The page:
A group of nine 9/11 first responders who arrived in Washington, DC, to pressure Congress into passing a health care bill were met with an unwelcome surprise: A police escort, courtesy of Republican Sen. Susan Collins of Maine.
Collins called Capitol Police when she heard the activists were planning to arrive on the Hill and stay in senators' offices until they had the 60 votes needed to overcome a GOP filibuster of the health care bill for 9/11 responders, the New York Daily News reports.
But Collins's office apparently sensed the bad publicity a move like that would no doubt cause, because her staffers soon offered tepid support for the bill, telling the responders it will pass if it comes onto the Senate floor.
The potentially tense situation began when a staff member for Sen. Susan Collins (R-Maine) "informed Capitol Police yesterday that we expected a large group of people to visit the office today," said Kevin Kelley, a spokesman for the Senator.
"The intent was never to discourage the visit, nor were Capitol police ever asked to intervene," said Kelley. "In fact, the group had a very insightful discussion with Senator Collins' Staff Director on the Senate Homeland Security Committee about the 9/11 health bill."
“I’m deeply disappointed in Sen. Collins for calling the Capitol Police, but they welcomed us with open arms,” said John Feal, a demolition supervisor whose foot was crushed by metal in the World Trade Center wreckage.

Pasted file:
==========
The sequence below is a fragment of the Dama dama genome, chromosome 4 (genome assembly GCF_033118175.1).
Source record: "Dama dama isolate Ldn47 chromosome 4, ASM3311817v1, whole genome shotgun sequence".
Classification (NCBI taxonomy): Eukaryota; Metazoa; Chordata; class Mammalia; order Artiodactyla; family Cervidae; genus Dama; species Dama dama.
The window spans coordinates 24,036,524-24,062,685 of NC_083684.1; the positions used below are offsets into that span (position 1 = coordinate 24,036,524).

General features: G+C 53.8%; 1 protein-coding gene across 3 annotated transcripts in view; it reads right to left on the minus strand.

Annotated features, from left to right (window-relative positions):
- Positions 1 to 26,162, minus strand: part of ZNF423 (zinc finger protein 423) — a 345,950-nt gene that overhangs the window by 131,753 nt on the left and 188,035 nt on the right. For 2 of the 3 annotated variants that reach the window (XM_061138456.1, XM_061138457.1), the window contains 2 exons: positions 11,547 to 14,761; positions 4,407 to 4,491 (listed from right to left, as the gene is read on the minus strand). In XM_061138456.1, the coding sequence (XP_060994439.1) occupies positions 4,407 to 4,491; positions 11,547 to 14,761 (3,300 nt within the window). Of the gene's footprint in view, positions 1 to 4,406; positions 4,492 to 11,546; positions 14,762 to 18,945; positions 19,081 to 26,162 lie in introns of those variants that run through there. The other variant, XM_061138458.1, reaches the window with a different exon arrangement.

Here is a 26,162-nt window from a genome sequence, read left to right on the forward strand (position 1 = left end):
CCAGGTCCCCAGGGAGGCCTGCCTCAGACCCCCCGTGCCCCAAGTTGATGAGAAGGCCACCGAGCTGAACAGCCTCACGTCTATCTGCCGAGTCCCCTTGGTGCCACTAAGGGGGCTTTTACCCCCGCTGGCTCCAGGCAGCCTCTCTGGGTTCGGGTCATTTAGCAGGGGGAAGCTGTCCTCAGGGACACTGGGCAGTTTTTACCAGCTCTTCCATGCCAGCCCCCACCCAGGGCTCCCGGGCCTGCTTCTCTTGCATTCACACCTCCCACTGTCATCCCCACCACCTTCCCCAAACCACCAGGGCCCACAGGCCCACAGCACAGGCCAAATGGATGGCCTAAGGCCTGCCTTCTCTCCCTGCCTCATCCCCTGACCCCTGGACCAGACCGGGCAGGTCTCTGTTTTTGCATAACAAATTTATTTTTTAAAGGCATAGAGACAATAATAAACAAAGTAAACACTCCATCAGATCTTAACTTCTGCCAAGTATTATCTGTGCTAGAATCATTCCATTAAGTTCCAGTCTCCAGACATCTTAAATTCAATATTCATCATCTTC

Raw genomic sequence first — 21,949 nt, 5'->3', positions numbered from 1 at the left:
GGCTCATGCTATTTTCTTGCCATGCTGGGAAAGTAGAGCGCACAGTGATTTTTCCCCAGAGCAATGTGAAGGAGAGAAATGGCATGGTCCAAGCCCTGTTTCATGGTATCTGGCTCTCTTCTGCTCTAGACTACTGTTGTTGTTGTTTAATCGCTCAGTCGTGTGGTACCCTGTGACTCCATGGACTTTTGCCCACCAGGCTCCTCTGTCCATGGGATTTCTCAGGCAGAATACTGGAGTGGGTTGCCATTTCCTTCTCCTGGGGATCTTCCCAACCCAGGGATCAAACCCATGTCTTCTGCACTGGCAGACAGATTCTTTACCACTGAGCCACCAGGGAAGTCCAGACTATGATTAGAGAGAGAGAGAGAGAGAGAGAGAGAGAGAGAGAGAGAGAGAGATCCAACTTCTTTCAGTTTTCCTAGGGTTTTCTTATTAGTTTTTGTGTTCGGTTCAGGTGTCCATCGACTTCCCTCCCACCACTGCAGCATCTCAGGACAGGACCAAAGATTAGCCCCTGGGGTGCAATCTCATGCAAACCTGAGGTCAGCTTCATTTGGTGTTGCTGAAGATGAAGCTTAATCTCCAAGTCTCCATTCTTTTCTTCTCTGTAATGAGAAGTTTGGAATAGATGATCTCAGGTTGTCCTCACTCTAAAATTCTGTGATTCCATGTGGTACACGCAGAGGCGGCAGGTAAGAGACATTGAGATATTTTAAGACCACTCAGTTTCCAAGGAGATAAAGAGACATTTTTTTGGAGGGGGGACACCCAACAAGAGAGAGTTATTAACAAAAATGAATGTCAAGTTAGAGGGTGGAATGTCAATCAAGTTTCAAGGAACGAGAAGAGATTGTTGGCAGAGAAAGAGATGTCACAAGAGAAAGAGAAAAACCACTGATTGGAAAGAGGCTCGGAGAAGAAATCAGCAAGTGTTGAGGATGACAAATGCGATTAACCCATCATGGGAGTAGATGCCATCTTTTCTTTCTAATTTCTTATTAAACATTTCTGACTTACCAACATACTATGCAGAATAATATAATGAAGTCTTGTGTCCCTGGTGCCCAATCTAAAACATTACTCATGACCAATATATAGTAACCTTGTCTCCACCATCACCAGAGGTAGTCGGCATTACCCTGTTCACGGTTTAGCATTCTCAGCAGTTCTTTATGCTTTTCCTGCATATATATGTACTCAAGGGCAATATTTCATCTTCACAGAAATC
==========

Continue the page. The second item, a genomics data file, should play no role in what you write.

“I’m more disappointed that Susan Collins is hiding behind ideology, and now the police, to stop from helping us,” he added. “And the people she called to stop us, are just like us. It’s a little ironic."
The $7.4-billion bill, meant to help those who got sick from exposure to toxic dust and other hazards in the World Trade Center collapse, was defeated in the Senate last week when Republicans filibustered it. It went down in a test vote, 57 to 42. Republicans said they would not support any bill until the extension of the Bush tax cuts was completed.
The move drew outrage from Democrats, New York City Mayor Michael Bloomberg and even Comedy Central's Jon Stewart.
"The attacks of 9/11 were attacks on America," Bloomberg said, "and we have a collective responsibility to care for the heroes — from all 50 states — who answered the call of duty, saved lives, and helped our nation recover."
"Since when does the Republican Party make 9/11 first responders stand over in the corner with the gays and Mexicans?" Stewart joked.
With the Bush tax cuts now a presidential signature away from law, some Republican senators are signaling that they will back the measure.
According to the Daily News, staffers at both Sen. Collins' office and the office of Alaska Republican Sen. Lisa Murkowski have said they expect the health care bill to pass.
The James Zadroga 9/11 Health and Compensation Act would provide free health care and compensation payments to responders who suffered illness from exposure to toxins at the World Trade Center site.
CORRECTION: The original version of this story identified Maine Sen. Olympia Snowe as the senator who called police on the 9/11 responders. It was in fact Sen. Susan Collins (R-ME). Raw Story apologizes for the error.